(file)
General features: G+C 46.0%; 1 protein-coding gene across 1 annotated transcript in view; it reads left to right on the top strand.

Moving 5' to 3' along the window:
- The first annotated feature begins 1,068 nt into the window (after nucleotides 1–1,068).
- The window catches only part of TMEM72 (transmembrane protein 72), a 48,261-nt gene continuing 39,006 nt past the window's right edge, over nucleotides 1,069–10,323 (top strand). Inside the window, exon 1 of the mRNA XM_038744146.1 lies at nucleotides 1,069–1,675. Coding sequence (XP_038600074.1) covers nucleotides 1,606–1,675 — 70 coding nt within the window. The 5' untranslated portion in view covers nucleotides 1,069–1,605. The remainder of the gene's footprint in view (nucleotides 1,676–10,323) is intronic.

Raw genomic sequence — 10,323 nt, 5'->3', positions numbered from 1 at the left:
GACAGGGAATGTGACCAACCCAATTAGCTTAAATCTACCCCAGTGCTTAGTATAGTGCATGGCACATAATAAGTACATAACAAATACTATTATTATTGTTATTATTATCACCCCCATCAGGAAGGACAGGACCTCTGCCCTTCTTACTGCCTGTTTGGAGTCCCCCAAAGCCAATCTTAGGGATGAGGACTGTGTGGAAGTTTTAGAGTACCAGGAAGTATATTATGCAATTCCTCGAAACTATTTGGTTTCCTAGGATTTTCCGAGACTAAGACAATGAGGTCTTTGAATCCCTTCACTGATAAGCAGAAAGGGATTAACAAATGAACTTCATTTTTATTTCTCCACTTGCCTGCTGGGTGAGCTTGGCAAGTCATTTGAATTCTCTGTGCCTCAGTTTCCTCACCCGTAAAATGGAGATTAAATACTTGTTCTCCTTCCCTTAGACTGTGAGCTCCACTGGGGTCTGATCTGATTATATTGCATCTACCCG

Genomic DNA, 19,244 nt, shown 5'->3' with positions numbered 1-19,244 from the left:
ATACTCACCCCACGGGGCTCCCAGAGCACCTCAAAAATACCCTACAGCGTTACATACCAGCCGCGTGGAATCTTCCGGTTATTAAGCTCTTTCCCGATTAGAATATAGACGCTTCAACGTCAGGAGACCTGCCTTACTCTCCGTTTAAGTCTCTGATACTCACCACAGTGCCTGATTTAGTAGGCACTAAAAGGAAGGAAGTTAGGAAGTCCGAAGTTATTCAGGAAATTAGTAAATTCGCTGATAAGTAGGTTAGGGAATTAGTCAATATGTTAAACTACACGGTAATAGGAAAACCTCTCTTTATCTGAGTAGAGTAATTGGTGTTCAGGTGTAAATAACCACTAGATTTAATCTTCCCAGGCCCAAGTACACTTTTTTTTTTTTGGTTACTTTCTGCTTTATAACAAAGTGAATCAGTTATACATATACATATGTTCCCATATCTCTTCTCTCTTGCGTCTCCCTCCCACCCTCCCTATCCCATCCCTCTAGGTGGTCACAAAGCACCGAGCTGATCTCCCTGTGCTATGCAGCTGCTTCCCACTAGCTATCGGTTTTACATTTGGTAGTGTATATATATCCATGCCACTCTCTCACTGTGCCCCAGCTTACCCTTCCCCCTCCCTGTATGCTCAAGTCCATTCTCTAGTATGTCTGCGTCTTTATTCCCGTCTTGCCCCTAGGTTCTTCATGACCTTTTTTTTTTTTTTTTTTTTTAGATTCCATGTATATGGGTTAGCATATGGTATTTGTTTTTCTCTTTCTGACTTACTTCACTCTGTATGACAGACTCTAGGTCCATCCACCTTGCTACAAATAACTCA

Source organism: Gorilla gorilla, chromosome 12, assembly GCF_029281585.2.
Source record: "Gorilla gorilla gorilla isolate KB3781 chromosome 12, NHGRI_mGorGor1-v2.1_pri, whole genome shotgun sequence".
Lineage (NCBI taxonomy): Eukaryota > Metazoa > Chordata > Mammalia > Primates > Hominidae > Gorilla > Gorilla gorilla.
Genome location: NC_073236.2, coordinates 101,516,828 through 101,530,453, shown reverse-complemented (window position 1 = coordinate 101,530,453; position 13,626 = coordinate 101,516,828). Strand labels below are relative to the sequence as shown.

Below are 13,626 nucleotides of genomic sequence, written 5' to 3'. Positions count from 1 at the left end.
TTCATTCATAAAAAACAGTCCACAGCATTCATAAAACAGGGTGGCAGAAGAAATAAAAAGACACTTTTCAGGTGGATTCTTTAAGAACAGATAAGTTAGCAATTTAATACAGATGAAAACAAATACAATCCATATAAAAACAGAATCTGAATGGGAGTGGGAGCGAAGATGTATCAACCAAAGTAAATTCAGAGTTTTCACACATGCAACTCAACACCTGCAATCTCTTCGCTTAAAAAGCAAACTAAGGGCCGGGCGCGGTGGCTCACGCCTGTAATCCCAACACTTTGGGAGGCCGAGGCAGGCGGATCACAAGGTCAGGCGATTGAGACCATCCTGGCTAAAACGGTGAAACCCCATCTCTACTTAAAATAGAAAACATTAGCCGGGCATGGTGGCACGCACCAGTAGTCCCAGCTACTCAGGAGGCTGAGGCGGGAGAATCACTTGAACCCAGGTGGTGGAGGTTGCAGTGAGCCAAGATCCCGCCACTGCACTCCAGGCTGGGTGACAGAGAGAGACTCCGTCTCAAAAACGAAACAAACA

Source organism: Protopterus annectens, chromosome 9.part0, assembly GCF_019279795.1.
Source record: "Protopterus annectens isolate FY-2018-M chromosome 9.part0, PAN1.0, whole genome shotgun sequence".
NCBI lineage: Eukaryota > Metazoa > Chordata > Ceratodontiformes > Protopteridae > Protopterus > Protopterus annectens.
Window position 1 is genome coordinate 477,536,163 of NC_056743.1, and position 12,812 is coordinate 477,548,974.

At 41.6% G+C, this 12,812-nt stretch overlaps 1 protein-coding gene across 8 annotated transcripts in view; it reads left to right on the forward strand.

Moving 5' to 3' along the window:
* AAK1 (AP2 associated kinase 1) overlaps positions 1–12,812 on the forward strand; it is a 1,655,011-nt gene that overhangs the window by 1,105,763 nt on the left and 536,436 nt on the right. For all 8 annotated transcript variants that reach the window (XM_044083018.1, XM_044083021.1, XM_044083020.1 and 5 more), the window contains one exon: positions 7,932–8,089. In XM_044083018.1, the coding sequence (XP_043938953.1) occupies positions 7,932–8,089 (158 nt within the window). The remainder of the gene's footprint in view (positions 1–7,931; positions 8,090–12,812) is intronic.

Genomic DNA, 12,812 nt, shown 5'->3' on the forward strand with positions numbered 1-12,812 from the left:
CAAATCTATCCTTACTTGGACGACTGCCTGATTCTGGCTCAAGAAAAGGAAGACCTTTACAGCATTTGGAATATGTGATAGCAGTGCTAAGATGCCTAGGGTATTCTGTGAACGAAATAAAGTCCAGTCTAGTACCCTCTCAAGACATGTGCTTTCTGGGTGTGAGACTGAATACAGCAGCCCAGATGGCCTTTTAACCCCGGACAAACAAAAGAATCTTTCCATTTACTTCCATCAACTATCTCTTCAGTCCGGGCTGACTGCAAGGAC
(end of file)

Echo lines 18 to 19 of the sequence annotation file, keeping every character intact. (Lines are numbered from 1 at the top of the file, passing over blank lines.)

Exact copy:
Window position 1 is genome coordinate 477,536,163 of NC_056743.1, and position 12,812 is coordinate 477,548,974.

At 41.6% G+C, this 12,812-nt stretch overlaps 1 protein-coding gene across 8 annotated transcripts in view; it reads left to right on the forward strand.